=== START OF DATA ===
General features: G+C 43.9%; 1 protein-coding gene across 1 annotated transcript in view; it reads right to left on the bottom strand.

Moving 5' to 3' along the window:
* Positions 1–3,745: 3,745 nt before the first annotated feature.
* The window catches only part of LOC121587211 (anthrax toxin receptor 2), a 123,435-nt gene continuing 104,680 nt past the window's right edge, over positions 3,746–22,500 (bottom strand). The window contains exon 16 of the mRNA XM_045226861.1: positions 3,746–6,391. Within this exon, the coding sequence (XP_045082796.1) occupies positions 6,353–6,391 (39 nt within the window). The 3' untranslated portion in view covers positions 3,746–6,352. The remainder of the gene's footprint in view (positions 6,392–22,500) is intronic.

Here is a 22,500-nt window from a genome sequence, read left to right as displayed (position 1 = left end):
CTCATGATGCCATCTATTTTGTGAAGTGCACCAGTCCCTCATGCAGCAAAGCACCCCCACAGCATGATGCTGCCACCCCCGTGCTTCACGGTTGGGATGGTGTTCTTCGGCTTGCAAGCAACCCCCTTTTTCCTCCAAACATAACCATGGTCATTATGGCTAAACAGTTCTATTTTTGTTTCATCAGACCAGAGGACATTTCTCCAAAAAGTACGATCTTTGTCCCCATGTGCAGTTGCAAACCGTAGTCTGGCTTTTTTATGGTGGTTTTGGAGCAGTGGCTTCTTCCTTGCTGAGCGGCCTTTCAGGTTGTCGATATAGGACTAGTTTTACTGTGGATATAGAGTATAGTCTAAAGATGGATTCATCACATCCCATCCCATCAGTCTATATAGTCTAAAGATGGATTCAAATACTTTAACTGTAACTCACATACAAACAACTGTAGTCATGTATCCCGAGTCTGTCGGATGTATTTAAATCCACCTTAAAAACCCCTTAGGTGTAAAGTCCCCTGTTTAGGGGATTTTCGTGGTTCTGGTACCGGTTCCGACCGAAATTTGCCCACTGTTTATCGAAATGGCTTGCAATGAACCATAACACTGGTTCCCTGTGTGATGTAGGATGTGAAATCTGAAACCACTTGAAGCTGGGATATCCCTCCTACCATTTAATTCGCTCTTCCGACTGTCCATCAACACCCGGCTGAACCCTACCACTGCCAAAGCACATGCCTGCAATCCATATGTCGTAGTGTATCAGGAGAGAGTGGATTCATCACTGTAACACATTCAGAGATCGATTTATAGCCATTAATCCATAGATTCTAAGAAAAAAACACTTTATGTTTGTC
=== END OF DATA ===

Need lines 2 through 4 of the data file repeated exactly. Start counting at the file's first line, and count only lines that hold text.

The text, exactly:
Moving 5' to 3' along the window:
* Positions 1–3,745: 3,745 nt before the first annotated feature.
* The window catches only part of LOC121587211 (anthrax toxin receptor 2), a 123,435-nt gene continuing 104,680 nt past the window's right edge, over positions 3,746–22,500 (bottom strand). The window contains exon 16 of the mRNA XM_045226861.1: positions 3,746–6,391. Within this exon, the coding sequence (XP_045082796.1) occupies positions 6,353–6,391 (39 nt within the window). The 3' untranslated portion in view covers positions 3,746–6,352. The remainder of the gene's footprint in view (positions 6,392–22,500) is intronic.